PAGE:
Tuesday, July 15, 2014

Pilot flew upside down to jump out of glider after mid-air collision

A glider pilot has told how he had to fly upside down in order to parachute to safety after a mid-air collision on Tuesday.

The man, who is understood to be a former paratrooper, was treated in hospital for minor injuries after two gliders collided at a height of 2000ft around 3pm.

The accident happened in the skies above the village of Kinnesswood, in Perth and Kinross, near to Portmoak Airfield in Scotlandwell — which is home to the Scottish Gliding Centre.

A farmer who spoke with the former paratrooper told STV News that he seemed slightly dazed and realized how lucky he was to walk away from the accident.

Callum Robertson recounted how the pilot, thought to be in his 60s, had lost control of his aircraft after the collision but managed to fly the glider upside down so that he could free himself from the cockpit and jump to safety.

He said he had parachuted out at height of 1400ft and managed to land safely, despite being badly shaken.

His glider crashed in a nearby field while the other aircraft, the pilot of which was unharmed, flew on for around a mile before making an emergency landing in another field.

Police Scotland attended the incident, around ten miles north of Kirkcaldy, and confirmed one pilot was taken to Victoria Hospital for treatment to minor injuries.

The British Gliding Association are expected to launch an investigation into the incident.

Story and Photo:   http://news.stv.tv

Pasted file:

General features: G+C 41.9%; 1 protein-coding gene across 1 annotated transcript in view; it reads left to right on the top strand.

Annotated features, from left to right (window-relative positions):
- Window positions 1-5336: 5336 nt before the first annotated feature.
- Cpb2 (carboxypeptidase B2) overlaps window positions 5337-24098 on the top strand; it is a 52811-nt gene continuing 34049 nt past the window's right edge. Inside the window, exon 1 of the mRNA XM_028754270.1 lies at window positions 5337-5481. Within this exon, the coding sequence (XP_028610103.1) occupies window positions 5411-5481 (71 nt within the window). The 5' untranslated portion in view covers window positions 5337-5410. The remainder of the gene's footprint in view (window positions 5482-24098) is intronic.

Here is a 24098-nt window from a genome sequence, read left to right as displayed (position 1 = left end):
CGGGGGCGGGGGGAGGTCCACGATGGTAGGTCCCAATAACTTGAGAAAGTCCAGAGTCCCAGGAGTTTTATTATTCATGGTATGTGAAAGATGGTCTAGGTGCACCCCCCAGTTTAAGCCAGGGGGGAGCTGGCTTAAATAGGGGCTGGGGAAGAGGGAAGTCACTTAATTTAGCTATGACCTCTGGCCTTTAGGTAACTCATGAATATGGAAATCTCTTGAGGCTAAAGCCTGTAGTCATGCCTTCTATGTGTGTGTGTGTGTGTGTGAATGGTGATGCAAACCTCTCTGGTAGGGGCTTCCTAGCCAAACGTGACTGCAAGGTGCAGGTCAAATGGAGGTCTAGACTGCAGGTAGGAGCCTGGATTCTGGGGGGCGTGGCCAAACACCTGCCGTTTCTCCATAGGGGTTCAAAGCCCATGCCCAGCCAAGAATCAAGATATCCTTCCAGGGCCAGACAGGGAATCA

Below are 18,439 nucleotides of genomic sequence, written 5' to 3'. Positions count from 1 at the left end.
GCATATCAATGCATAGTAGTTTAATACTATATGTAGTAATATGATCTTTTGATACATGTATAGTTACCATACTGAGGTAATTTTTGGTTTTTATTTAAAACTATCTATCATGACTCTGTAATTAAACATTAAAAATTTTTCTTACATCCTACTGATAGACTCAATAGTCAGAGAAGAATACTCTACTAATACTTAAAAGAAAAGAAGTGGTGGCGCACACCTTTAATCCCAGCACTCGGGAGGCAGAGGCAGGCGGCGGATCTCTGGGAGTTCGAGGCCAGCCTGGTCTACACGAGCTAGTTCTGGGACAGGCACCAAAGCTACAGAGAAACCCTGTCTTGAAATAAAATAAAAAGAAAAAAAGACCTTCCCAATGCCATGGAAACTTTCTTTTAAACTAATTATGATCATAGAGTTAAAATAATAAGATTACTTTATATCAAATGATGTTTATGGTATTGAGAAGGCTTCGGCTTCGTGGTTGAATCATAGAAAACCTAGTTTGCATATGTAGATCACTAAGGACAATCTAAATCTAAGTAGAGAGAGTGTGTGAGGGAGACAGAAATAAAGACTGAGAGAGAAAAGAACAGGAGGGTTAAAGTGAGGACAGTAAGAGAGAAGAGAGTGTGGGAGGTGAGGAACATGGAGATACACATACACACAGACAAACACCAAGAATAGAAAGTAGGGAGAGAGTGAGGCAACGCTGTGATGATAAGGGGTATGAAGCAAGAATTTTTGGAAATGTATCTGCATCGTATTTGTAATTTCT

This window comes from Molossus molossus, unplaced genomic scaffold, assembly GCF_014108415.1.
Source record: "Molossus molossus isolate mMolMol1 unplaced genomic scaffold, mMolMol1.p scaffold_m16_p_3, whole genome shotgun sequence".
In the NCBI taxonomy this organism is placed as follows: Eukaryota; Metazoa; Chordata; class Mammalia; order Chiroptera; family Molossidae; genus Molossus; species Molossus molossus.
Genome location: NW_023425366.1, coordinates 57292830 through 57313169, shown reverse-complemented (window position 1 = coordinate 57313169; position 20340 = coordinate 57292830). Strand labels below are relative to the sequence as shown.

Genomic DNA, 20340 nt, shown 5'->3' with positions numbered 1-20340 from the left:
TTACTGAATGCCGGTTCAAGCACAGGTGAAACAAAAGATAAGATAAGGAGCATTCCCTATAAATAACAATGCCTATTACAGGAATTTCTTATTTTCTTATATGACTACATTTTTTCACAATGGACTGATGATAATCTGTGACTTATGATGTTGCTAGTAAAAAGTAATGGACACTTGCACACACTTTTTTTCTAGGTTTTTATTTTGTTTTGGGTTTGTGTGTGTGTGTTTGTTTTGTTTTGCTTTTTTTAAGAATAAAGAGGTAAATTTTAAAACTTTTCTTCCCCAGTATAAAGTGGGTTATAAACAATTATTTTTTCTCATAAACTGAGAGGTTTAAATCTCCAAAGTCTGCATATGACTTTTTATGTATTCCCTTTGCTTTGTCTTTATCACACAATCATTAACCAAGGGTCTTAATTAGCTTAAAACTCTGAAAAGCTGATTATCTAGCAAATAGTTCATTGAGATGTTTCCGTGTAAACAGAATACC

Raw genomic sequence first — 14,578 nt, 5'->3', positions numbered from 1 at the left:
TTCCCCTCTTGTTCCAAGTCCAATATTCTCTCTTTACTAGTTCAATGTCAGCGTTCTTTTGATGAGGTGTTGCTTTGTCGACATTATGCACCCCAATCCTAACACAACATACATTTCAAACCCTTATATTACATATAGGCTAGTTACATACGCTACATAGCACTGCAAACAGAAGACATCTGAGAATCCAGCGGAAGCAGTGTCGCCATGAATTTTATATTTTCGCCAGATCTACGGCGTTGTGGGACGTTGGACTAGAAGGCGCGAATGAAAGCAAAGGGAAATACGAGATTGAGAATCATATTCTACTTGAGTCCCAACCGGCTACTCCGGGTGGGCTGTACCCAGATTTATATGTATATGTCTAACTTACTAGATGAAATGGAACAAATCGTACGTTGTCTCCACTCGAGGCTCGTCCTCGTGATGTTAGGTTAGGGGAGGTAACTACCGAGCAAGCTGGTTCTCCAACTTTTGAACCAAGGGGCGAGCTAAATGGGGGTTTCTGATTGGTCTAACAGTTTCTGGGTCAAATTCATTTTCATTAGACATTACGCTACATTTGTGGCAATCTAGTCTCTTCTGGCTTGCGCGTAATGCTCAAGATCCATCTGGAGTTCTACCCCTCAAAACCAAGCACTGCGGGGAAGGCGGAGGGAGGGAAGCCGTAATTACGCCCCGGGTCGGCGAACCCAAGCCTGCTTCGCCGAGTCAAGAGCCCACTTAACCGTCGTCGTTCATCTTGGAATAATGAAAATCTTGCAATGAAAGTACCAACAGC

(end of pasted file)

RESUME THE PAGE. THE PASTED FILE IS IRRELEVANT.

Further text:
Scottish Gliding Centre:  http://www.scottishglidingcentre.com

One of the gliders crashed in a field.

The pilots of two gliders involved in a mid-air collision near Loch Leven escaped serious injury. 

 One of the pilots bailed out of his glider and parachuted to safety while the other was slightly injured making an emergency landing.

The incident, which was reported shortly after 3pm on Tuesday, happened not far from the Scottish Gliding Centre at Portmoak Airfield, Scotlandwell.

Residents reported seeing one glider coming in to crash land in the Grahamstone area with the other spotted near to the hillside at the village of Kinnesswood.

The collision prompted a major turnout by the emergency services, including four fire appliances from Perth, one from Kinross and two from Fife.

The ambulance was also called to Wester Balgedie near Portmoak where the injured pilot had come down.

The man was then taken to hospital for treatment.

A Police Scotland spokesperson said of the incident: “One glider impacted with the ground and the other made an emergency landing. The pilots of both gliders were alone in the aircraft.

“One pilot was uninjured and the other pilot has been conveyed to Victoria Hospital in Kirkcaldy for treatment, but it is believed that he has only minor injuries.”

At the Scottish Gilding Centre no one would comment on the incident, which will now be the subject of an inquiry to ascertain the cause.

An Air Accident Investigation Branch (AAIB) spokesperson said: “The AAIB is aware of the incident and has referred it to the British Gliding Association.”

In September a 75-year-old pilot was treated for back injuries after a heavy landing at Portmoak that damaged his glider.

In 2012, 49-year-old Mark Dickson was killed when the wing of his glider clipped the ground at Portmoak.

An experienced pilot, an investigation concluded, Mr Dickson failed to release the winch cable when the wing tip touched the ground.


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